The 1968 “Dancer’s Image Disqualification” in the United States, where the winning horse of the Kentucky Derby, “Dancer’s Image”, was found to have been given a banned substance and was disqualified. This controversy occurred after the horse tested positive for phenylbutazone, a pain reliever and anti-inflammatory medication, which was not allowed in the state of Kentucky at the time. The horse’s owners filed a lawsuit and the case went to court for several years, but ultimately the disqualification was upheld and the second-place horse was declared the winner. This incident led to stricter drug testing and regulations in horse racing.
The 1978 “Affirmed vs. Alydar” rivalry in the United States, where the two horses raced against each other multiple times, with “Affirmed” ultimately winning the Triple Crown, but not without accusations of race fixing and illegal betting surrounding their contentious races. This rivalry was one of the most famous in horse racing history, with the two horses competing in several high-profile races including the Kentucky Derby, Preakness Stakes, and Belmont Stakes. “Affirmed” ultimately won all three races, but the close finishes and accusations of race fixing and illegal betting marred the achievement.
The 2002 “Barbaro Injury” in the United States, where the Kentucky Derby winner “Barbaro” suffered a severe injury during the Preakness Stakes, leading to a highly publicized and emotional battle to save the horse’s life. “Barbaro” broke his leg during the race and despite efforts to save him, he ultimately had to be euthanized. This incident brought attention to the issue of horse safety in racing and led to calls for improved track conditions and regulations to protect horses.
The 2010 “Jockeys’ Strike” in Hong Kong, where a group of jockeys went on strike to protest low pay and dangerous working conditions. This strike led to the cancellation of several high-profile races and caused significant disruptions to the horse racing industry in the region. The strike highlighted issues with the treatment and working conditions of jockeys in the sport, and it led to calls for better labor protections and safety measures for jockeys.
The 2002 “Godolphin doping scandal” in the United Arab Emirates, where several horses belonging to the famous Godolphin stable were found to have been given banned substances. This scandal caused a huge shock in the racing world and led to international bans for the trainers and jockeys involved, and also led to changes in regulations and testing procedures in the UAE.
The 2013 “All The Aces Scandal” in South Africa, where the champion race horse was found to have been given a prohibited substance prior to a major race. This led to the horse being disqualified, and the trainer and owner faced severe penalties, and it also led to an investigation on the use of performance-enhancing drugs in the South African Racing industry.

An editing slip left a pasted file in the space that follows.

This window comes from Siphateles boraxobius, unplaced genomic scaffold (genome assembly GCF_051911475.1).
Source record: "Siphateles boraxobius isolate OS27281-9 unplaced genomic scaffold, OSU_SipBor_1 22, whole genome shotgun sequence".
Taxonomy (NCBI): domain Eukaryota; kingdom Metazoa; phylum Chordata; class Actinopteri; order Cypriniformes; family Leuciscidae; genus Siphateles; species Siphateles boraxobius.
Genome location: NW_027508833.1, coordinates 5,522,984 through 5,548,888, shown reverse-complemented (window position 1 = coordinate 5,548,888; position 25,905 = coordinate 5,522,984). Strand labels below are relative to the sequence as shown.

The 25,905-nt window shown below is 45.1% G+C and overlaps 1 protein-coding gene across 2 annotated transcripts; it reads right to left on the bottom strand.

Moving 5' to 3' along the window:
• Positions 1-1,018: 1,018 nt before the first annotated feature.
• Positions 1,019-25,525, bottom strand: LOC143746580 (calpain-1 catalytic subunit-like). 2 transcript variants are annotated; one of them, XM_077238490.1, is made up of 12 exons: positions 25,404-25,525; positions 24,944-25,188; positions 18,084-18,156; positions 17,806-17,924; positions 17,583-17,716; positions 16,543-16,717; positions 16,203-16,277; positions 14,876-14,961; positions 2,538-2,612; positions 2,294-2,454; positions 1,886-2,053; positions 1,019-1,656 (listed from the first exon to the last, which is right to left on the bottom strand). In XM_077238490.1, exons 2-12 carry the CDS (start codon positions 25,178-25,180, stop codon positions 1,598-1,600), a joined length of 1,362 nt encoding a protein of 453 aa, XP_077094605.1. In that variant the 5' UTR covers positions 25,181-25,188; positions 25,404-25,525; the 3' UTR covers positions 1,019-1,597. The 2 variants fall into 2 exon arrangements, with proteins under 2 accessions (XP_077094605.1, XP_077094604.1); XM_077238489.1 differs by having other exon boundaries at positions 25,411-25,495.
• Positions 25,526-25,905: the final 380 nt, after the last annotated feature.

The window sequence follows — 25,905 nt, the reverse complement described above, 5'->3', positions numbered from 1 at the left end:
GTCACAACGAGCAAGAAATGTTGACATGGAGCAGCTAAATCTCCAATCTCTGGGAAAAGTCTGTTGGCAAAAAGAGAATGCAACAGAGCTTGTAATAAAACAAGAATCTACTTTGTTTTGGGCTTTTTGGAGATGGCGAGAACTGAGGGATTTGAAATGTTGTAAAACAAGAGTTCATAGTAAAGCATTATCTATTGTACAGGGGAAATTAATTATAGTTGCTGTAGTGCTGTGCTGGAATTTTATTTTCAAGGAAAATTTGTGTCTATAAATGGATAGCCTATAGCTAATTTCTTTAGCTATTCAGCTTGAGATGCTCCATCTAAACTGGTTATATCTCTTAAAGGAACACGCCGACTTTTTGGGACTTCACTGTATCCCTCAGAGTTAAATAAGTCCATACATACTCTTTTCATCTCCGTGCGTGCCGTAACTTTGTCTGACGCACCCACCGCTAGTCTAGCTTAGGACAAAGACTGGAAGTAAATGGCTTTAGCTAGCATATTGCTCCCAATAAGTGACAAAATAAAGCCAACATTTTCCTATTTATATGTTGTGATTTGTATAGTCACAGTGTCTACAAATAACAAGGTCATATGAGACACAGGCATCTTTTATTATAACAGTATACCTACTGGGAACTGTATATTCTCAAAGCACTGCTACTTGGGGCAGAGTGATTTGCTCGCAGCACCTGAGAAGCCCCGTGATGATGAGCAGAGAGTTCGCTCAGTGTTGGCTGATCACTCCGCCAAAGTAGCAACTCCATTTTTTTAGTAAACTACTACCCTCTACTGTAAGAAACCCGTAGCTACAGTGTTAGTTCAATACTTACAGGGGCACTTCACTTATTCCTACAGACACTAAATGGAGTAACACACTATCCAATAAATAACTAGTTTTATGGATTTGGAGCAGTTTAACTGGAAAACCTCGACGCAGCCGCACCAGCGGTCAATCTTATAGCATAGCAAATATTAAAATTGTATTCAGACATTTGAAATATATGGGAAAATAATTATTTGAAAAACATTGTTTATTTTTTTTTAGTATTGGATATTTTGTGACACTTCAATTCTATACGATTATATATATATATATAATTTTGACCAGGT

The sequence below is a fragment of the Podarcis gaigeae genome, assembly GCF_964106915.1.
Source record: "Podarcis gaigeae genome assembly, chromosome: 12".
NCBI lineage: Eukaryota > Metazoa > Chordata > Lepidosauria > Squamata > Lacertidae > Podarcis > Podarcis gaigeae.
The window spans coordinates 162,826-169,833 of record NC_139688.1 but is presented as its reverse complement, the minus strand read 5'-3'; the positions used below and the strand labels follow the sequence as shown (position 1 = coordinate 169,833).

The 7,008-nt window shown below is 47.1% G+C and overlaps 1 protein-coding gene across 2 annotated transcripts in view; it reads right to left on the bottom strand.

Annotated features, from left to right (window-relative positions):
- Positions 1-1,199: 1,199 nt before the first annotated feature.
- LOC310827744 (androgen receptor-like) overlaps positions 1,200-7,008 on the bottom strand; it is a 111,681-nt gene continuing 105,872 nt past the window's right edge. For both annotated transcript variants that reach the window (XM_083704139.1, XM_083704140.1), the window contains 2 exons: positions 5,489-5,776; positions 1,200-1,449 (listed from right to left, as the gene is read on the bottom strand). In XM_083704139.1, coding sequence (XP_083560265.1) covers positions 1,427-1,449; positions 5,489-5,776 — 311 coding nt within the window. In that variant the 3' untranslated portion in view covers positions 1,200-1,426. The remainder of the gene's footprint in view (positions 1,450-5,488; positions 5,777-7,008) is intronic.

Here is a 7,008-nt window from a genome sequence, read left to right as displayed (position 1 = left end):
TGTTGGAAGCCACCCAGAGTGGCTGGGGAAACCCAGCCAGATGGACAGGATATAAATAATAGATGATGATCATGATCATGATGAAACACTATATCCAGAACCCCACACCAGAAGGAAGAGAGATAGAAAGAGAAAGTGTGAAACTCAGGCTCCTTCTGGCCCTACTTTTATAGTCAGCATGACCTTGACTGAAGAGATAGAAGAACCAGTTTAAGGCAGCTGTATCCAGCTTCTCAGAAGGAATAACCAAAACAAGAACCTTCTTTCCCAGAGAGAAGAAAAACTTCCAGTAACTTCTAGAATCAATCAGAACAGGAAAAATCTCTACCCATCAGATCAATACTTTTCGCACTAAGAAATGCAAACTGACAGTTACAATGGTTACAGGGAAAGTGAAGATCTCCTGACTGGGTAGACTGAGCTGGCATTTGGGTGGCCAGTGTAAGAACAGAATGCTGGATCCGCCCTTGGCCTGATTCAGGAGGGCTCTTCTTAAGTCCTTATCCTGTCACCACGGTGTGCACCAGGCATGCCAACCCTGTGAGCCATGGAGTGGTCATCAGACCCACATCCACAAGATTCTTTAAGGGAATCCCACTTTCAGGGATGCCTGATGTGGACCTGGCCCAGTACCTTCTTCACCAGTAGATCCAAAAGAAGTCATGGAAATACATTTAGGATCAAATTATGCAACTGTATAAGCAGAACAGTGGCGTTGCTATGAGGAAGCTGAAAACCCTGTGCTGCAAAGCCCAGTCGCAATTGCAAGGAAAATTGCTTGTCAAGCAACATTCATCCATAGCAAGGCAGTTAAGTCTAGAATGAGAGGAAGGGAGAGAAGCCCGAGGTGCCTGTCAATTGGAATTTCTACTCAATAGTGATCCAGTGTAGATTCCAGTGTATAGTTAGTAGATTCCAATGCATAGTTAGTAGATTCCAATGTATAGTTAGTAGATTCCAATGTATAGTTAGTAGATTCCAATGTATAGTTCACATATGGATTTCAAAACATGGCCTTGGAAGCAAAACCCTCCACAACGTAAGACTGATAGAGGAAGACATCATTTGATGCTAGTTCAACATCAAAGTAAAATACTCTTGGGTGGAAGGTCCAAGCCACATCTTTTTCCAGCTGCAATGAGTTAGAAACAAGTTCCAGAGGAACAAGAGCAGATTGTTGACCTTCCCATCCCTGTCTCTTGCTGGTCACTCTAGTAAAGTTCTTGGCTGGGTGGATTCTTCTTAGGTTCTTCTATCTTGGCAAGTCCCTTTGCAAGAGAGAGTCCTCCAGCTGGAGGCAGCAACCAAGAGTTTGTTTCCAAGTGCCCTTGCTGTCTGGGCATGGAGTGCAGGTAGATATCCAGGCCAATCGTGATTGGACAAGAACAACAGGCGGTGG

The 2015 “Fatal fall of Jockey” in Australia, where a jockey died as a result of injuries sustained in a fall during a race. This tragic incident led to a review of safety measures and protocols for jockeys in the country, and it also prompted discussions on the risks and dangers faced by jockeys in the sport. To this day, it represents one of the most controversial horse races of all time.
The 2017 “Hong Kong Jockey Club Scandal” in Hong Kong, where several jockeys were found guilty of race fixing and illegal betting. This scandal caused a major shock in the racing world and led to severe penalties for the jockeys involved and also led to an investigation on the integrity of the sport in the region.
The 2019 “Maximum Security disqualification” in the United States, where the horse that crossed the finish line first in the Kentucky Derby was later disqualified for interference, leading to a historic change in the official winner of the race, and sparked a debate about the fairness and accuracy of the disqualification process. This controversy also brought attention to the issue of horse safety and welfare, as the incident happened on the track.
These were just some of the most controversial horse races that happened around the globe. As with any sport, there will always be incidents, and there will always be controversy. However, when it comes to dealing with such gentle and graceful creatures such as horses, it’s definitely refreshing to know that all of the aforementioned events are behind us.